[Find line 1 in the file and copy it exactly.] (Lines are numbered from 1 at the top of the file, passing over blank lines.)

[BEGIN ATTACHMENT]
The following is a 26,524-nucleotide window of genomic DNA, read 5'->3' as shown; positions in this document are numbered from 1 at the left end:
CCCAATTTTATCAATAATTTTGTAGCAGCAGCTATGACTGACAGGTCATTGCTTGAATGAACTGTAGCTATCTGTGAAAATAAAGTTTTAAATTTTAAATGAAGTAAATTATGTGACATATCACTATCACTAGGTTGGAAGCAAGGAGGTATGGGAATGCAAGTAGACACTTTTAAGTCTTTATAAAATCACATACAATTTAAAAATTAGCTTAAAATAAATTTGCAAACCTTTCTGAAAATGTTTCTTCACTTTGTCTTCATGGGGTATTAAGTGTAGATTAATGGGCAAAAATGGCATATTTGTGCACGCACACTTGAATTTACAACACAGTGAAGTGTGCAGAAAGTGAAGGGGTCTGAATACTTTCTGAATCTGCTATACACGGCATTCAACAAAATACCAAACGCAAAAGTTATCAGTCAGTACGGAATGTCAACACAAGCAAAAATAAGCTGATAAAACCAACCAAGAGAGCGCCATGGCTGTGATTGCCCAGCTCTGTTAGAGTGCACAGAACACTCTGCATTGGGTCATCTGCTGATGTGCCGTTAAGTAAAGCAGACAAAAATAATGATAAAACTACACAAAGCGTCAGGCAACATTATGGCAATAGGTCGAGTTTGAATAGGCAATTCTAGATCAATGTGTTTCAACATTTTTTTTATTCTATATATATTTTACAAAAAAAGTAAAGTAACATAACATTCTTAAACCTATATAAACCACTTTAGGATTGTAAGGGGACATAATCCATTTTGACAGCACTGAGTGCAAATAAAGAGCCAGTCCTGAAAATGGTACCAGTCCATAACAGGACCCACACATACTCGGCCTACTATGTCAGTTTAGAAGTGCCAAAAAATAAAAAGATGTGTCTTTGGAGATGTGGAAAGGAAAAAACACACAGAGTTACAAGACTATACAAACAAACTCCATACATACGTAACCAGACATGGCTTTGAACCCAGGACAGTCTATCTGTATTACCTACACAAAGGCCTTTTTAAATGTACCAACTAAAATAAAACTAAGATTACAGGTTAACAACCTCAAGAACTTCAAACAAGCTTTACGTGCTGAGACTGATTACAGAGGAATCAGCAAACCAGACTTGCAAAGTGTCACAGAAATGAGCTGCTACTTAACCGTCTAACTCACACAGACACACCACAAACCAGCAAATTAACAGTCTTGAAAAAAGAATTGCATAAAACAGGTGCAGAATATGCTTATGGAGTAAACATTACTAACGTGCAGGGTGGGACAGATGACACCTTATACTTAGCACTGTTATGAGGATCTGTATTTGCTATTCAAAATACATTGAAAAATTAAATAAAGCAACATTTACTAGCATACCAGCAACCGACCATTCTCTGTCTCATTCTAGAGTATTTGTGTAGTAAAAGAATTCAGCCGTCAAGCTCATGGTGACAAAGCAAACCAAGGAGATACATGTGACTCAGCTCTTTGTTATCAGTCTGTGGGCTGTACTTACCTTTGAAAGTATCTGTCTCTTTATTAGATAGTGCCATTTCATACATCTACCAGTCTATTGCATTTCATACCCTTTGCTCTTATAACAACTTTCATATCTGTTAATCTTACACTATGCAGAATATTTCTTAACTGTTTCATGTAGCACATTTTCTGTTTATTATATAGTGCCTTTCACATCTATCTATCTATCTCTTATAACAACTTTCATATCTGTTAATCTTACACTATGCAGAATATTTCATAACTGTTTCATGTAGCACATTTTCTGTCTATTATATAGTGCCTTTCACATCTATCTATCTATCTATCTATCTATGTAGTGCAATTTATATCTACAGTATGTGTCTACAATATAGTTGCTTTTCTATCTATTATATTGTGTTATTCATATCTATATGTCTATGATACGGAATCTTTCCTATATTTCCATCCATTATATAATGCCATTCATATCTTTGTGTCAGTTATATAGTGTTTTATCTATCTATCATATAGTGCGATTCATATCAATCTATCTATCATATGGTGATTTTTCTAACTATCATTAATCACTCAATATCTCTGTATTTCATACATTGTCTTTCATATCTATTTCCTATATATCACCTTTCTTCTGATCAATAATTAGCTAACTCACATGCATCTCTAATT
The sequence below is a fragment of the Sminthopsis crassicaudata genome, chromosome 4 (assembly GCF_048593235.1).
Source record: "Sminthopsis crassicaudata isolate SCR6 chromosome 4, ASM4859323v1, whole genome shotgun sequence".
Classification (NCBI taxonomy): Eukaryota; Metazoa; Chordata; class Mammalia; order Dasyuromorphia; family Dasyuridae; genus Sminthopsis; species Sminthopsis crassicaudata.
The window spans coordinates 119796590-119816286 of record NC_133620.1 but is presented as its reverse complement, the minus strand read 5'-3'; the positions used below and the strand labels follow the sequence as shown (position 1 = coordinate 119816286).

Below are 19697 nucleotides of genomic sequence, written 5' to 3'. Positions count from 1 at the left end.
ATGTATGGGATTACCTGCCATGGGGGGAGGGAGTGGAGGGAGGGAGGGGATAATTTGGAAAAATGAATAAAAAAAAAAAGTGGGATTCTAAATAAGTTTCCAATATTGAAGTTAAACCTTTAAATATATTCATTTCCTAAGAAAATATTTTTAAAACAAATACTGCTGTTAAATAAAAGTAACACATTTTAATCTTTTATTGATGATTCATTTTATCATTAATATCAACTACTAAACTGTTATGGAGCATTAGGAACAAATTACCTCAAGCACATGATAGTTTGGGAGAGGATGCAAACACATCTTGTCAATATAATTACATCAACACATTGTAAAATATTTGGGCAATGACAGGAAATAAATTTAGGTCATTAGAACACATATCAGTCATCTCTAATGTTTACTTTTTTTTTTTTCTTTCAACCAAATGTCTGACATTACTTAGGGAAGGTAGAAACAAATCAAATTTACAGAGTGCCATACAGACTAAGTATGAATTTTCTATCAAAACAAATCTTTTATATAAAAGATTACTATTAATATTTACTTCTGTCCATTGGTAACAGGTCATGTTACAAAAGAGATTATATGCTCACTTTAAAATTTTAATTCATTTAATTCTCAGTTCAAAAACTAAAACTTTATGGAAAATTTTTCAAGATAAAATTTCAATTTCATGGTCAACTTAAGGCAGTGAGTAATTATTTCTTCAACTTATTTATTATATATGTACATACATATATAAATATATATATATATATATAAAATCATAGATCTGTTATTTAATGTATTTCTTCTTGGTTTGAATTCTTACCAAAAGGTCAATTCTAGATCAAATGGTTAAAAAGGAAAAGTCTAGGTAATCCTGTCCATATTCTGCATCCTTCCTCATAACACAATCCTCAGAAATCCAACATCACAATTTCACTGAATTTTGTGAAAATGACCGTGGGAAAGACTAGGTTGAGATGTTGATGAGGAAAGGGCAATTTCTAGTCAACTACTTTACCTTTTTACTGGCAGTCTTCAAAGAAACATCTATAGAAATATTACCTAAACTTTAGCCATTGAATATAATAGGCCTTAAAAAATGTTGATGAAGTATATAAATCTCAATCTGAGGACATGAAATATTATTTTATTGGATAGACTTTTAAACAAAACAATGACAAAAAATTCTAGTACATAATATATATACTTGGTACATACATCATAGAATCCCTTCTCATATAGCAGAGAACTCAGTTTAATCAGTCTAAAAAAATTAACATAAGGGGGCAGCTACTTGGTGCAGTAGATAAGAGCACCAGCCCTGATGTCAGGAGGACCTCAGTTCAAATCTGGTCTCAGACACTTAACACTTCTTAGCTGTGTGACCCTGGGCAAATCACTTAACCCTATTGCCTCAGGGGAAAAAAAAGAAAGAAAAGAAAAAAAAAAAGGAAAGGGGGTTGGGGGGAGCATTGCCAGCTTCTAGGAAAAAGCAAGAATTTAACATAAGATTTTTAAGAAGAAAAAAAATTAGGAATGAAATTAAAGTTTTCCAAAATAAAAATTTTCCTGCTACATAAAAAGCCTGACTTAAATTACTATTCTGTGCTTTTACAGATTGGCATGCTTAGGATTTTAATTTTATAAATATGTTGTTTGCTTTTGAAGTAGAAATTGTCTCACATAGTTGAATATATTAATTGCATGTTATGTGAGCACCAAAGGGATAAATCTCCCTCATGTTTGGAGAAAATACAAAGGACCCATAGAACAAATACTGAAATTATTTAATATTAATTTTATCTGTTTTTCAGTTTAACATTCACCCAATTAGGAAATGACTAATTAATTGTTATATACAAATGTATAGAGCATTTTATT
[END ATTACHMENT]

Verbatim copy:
The following is a 26,524-nucleotide window of genomic DNA, read 5'->3' as shown; positions in this document are numbered from 1 at the left end: